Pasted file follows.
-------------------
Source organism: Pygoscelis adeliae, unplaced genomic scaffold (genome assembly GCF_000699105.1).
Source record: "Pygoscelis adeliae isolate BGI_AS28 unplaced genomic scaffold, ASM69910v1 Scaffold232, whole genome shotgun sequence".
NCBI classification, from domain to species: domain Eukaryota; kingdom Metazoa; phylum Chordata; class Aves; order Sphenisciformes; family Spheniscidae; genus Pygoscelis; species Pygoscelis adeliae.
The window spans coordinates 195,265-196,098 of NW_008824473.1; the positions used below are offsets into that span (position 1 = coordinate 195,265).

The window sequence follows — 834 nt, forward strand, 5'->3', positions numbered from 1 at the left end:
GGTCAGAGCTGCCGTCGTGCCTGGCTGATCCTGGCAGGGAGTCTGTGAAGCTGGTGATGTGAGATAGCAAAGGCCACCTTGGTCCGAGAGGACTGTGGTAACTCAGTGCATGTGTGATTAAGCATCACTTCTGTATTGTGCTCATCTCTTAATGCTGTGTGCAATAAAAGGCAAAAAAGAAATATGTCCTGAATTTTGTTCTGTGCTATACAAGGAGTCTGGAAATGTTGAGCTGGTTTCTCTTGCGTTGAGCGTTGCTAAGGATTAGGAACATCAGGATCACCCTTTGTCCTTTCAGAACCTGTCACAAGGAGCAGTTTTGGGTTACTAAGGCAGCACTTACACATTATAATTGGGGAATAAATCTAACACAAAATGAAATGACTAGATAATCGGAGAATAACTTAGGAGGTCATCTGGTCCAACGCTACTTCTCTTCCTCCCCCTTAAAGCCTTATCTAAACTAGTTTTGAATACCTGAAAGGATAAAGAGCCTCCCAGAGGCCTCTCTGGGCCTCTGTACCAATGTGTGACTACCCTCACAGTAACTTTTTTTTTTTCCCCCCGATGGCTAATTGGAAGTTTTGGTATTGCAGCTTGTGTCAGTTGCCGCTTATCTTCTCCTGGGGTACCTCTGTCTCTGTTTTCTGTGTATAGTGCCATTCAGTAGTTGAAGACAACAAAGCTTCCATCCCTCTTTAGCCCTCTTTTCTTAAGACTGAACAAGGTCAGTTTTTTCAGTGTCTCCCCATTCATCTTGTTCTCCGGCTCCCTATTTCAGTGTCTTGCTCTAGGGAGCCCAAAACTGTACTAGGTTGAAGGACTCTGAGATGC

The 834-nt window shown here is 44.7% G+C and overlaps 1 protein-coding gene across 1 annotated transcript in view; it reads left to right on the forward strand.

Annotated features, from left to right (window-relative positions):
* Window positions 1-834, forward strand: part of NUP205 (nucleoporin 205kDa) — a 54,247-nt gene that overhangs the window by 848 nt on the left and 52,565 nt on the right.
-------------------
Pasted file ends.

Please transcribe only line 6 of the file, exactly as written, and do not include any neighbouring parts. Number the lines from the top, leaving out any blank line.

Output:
GGTCAGAGCTGCCGTCGTGCCTGGCTGATCCTGGCAGGGAGTCTGTGAAGCTGGTGATGTGAGATAGCAAAGGCCACCTTGGTCCGAGAGGACTGTGGTAACTCAGTGCATGTGTGATTAAGCATCACTTCTGTATTGTGCTCATCTCTTAATGCTGTGTGCAATAAAAGGCAAAAAAGAAATATGTCCTGAATTTTGTTCTGTGCTATACAAGGAGTCTGGAAATGTTGAGCTGGTTTCTCTTGCGTTGAGCGTTGCTAAGGATTAGGAACATCAGGATCACCCTTTGTCCTTTCAGAACCTGTCACAAGGAGCAGTTTTGGGTTACTAAGGCAGCACTTACACATTATAATTGGGGAATAAATCTAACACAAAATGAAATGACTAGATAATCGGAGAATAACTTAGGAGGTCATCTGGTCCAACGCTACTTCTCTTCCTCCCCCTTAAAGCCTTATCTAAACTAGTTTTGAATACCTGAAAGGATAAAGAGCCTCCCAGAGGCCTCTCTGGGCCTCTGTACCAATGTGTGACTACCCTCACAGTAACTTTTTTTTTTTCCCCCCGATGGCTAATTGGAAGTTTTGGTATTGCAGCTTGTGTCAGTTGCCGCTTATCTTCTCCTGGGGTACCTCTGTCTCTGTTTTCTGTGTATAGTGCCATTCAGTAGTTGAAGACAACAAAGCTTCCATCCCTCTTTAGCCCTCTTTTCTTAAGACTGAACAAGGTCAGTTTTTTCAGTGTCTCCCCATTCATCTTGTTCTCCGGCTCCCTATTTCAGTGTCTTGCTCTAGGGAGCCCAAAACTGTACTAGGTTGAAGGACTCTGAGATGC